Body in Houston barrel ID'd with DNA from twin sister
It took a two-decades-old unsolved murder of a Houston woman to unravel the mysterious slaying of her twin sister, Stacie Lee Ann Lutz Anderson, whose skeletal remains were identified last week after being kept in a barrel for more than 10 years, homicide detectives said Tuesday.
Stacie vanished in late 1999 at age 30, two years after she had married a man 23 years older than her. Her husband, Dennis Ray Anderson — a convicted murderer already paroled from a Texas prison — never reported his wife missing.
Stacie's family thought she had returned to California, where sometimes she liked to visit. No one ever reported her missing to law enforcement officials, according to detective Shawn Carrizal of the Harris County Sheriff's Office homicide division.
But last fall, the skeletal remains of a woman tucked in a sitting position were found hidden inside a 55-gallon metal barrel that was bolted down and stashed in the yard outside Dennis Anderson's home at 7815 Split Oak Court in northwest Harris County.
Anderson, 64, was not home at the time of the gruesome discovery and split on a Greyhound bus for Florida. On Oct. 29, he committed suicide, hanging himself with his boot laces in a motel room in Pensacola, Fla. He left a note in a pocket that confessed to strangling the woman found in the barrel outside his residence.
Carrizal said that at his suggestion, anthropologists and scientists at the Harris County Institute Of Forensic Sciences used the DNA of the victim’s long-dead twin sister — the victim of an unsolved homicide that occurred in Houston in 1990 — to identify her.
Cold case was only hope
It was an effort that spanned more than five months. There were no dental records or X-ray files that anthropologists could consult to identify the woman in the barrel. Her bones were in bad shape and in some places had eroded through completely. Stacie had no biological family members closely enough related to provide a mouth swab for DNA comparisons.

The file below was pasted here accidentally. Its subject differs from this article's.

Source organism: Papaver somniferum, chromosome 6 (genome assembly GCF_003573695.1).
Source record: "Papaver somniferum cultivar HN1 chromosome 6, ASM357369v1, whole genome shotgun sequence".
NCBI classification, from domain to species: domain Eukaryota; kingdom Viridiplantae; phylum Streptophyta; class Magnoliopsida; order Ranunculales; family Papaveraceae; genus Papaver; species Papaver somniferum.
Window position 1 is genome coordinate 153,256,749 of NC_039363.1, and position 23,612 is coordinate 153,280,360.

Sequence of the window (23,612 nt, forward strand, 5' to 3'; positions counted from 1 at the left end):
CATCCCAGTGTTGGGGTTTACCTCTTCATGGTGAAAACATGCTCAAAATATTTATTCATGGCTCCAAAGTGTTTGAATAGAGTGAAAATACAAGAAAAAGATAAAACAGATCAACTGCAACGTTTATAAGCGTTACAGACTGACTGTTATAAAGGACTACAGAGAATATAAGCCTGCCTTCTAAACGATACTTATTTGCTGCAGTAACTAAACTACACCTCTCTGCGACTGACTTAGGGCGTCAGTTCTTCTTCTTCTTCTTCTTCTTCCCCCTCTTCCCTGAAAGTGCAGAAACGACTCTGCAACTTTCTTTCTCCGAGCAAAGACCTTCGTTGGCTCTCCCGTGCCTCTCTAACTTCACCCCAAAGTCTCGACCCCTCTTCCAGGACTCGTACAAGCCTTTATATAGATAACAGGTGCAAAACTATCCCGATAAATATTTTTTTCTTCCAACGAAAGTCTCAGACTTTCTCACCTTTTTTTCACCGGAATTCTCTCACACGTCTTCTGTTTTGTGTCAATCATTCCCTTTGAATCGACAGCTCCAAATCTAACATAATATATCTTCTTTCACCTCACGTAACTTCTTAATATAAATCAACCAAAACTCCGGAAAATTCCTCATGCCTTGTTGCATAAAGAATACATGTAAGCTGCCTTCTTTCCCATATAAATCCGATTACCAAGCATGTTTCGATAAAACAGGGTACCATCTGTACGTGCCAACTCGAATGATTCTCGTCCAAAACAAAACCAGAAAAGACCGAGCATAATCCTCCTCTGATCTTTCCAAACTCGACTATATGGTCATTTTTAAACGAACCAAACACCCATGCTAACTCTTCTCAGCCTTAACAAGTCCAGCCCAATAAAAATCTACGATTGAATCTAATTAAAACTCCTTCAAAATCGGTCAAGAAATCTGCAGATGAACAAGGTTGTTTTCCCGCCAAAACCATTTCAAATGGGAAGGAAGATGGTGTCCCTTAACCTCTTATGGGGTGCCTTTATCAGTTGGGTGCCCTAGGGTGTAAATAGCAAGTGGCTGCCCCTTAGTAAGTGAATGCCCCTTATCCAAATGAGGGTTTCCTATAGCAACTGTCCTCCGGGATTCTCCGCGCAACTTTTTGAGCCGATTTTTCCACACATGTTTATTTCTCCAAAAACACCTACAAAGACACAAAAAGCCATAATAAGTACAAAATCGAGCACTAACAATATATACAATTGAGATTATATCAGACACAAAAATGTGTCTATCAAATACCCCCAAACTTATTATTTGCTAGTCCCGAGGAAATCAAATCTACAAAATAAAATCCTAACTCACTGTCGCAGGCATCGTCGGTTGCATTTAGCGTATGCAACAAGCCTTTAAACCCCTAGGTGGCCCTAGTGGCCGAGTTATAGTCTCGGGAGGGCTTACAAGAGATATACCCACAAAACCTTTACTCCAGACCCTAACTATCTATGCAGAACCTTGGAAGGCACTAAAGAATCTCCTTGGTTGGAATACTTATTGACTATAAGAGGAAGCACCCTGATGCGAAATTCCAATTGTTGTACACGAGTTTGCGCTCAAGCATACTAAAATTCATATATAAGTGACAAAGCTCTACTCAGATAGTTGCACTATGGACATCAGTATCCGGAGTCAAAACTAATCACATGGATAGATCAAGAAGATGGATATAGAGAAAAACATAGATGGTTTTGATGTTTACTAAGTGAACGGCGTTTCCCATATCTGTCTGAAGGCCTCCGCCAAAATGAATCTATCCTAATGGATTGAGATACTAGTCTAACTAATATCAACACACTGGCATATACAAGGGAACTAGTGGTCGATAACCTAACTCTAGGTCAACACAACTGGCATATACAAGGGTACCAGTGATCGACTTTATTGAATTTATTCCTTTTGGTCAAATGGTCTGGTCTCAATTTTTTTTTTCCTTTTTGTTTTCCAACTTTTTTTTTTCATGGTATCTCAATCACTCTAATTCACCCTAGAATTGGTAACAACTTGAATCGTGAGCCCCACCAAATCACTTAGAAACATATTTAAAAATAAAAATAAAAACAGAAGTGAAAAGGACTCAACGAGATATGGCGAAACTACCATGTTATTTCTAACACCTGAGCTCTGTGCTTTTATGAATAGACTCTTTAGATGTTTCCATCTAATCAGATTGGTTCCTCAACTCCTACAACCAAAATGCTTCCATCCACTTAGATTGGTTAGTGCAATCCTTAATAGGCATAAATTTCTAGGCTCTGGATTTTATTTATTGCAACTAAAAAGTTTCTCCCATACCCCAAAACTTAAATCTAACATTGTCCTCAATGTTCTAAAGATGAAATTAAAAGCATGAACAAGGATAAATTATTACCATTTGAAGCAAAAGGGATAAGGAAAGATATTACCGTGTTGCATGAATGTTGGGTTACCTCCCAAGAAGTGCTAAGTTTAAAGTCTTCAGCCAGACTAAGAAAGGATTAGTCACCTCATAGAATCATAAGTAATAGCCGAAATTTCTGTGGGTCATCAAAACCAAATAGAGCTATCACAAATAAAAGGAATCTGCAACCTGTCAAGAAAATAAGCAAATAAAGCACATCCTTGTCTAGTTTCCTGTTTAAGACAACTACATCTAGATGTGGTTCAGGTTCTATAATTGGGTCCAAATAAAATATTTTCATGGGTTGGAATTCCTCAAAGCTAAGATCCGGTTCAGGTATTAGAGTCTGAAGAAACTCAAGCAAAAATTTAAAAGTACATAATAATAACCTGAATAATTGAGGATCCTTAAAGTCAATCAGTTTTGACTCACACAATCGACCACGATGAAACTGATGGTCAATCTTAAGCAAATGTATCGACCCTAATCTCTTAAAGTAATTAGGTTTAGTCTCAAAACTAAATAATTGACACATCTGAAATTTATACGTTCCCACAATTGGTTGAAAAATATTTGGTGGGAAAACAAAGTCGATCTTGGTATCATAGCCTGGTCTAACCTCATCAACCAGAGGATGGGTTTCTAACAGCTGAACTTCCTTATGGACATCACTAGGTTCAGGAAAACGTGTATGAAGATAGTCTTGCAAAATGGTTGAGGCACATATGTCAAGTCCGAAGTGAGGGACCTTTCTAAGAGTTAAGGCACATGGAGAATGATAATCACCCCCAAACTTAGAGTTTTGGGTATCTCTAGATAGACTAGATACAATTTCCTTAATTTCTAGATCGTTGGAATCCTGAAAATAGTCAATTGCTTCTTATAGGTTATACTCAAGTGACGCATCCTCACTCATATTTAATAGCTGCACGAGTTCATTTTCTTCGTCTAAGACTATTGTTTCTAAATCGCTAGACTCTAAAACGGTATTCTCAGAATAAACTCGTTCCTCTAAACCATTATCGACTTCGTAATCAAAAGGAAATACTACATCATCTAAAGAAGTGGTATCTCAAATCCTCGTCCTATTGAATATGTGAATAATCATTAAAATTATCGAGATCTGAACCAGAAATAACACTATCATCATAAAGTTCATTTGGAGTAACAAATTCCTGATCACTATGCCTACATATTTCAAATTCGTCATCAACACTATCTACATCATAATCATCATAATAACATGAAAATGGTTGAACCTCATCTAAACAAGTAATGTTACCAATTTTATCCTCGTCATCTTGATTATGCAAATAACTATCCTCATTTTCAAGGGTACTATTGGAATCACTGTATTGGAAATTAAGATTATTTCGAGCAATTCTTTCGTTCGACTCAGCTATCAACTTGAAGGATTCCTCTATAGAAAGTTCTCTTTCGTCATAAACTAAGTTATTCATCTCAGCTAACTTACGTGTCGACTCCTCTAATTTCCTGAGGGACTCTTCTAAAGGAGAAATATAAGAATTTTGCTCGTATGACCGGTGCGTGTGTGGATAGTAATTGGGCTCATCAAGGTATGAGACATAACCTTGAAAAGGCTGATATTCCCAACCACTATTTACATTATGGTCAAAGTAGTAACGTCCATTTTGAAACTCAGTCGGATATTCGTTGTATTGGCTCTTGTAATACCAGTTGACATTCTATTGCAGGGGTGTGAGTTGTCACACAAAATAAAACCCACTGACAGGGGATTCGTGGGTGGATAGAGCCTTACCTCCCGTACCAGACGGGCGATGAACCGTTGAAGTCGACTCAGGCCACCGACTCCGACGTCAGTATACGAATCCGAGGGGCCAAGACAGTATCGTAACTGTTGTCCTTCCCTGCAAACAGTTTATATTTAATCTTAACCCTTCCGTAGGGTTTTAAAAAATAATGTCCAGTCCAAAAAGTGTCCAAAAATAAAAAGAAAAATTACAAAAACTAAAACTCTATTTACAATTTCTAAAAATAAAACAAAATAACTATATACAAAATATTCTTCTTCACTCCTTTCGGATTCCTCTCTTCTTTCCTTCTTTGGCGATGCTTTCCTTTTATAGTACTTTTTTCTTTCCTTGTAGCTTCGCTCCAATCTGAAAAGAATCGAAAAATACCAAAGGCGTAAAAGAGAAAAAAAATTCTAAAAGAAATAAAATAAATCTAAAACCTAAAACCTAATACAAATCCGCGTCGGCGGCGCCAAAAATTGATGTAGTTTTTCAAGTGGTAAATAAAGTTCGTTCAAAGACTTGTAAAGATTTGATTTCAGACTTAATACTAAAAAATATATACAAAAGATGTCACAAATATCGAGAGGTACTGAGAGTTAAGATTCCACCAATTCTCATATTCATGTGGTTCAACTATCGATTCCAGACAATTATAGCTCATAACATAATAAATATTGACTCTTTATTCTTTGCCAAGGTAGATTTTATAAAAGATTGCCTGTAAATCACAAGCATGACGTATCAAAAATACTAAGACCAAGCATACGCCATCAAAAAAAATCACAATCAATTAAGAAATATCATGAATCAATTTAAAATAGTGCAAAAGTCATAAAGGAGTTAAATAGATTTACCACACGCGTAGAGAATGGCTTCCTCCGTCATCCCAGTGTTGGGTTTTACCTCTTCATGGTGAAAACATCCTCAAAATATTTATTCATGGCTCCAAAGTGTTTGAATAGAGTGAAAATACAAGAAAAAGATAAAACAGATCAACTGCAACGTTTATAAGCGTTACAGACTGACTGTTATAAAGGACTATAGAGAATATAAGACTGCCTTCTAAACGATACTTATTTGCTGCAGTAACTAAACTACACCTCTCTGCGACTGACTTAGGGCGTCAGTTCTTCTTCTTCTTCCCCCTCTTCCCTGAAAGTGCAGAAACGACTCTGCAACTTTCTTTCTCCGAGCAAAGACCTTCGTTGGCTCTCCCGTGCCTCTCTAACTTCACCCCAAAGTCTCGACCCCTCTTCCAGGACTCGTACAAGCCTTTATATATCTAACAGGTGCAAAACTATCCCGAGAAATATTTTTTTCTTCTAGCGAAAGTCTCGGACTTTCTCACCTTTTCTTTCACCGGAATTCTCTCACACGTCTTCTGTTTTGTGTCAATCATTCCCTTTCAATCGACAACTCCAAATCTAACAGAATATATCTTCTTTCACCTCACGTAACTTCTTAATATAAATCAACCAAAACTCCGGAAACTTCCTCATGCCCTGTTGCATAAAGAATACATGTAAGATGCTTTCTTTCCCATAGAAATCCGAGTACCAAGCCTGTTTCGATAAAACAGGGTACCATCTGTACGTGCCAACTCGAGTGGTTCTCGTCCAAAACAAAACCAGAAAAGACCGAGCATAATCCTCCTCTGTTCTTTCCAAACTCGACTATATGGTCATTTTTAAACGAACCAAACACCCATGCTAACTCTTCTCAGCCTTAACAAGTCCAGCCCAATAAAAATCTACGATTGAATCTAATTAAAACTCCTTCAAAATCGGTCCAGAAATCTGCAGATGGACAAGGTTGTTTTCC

That’s when Carrizal decided to turn to the victim’s slain twin sister, Tracie De Ann Lutz, in the hope of solving the mystery. Tracie's death is a cold case being investigated by the Houston Police Department.
"I knew that was my only chance" to identify the woman in the barrel, Carrizal said.
Pathologists used preserved tissue samples taken from Tracie, also known as Tracie Bailey, at the time of her autopsy in Houston in 1990; that evidence was used to compare to the DNA extracted from Stacie's bones.
The result was a positive match on April 6, said Dr. Jennifer Love, forensic anthropology director at the Harris County Institute of Forensic Sciences.
The cause of Tracie's death was not immediately clear Tuesday. No one could recall where she died or the exact date of her death.
The twins' relatives, who still live in Houston, could not be reached for comment Tuesday - most likely because they are in Louisiana for Stacie's funeral, Carrizal said.
But the family expressed appreciation and thanked detectives for finally answering the question of what had happened to their long-lost loved one, Carrizal said.
"They were relieved," Carrizal said. "The stepfather told me it must have been a miracle that day that I went out there (to Dennis Anderson's house) and did what I did. Even the cousins that used to play with her when she was a kid always wondered about her because they thought she just went to California and never came back. They always thought she'd come back home. She never did.
"And once this came up, they just had a gut feeling that it was her in the barrel," the detective said.
Crime Stoppers tip
Dennis Anderson had moved the barrel containing his dead wife's bones from one house to another whenever he changed addresses around Houston for at least three or four years, Carrizal said.
Anderson's dark secret was revealed Oct. 18 when someone tipped Crime Stoppers that a dead body might be found in a barrel at his house on Split Oak Court. The person who tipped Crime Stoppers said Anderson claimed to have choked a woman to death and placed her body in the barrel, moving the container from residence to residence, a search warrant affidavit shows.
Officers found the bolted-down barrel in the yard. Inside were Stacie's skeletal remains, clad only in a T-shirt, wrapped in a bed sheet and then tucked inside several trash bags that were bound with electrical or steel wire, the affidavit states.
Anderson's suicide note said he had killed his wife in the 1990s and angrily alleged she had stolen money and personal property from him, Carrizal said.
"At no time did anyone know of my murder of my wife," Anderson wrote in the suicide note, according to Carrizal.
"I regret this greatly, but it happened," the man wrote before killing himself.
Detectives aren't sure when or where exactly Stacie was killed, but said the barrel containing her remains was seen at a house where she and her husband used to reside at 7260 Dillon in southeast Houston. Her husband lived at that address until 2001, public records show.
Love called the technique used to solve the crime significant, saying it could provide a new tool for cracking similar cases.
"This is very new in DNA," she said of the approach. "This is a success for this case, but it also provides another avenue for us to get DNA on individuals who receive an autopsy, have been buried and are unknown."
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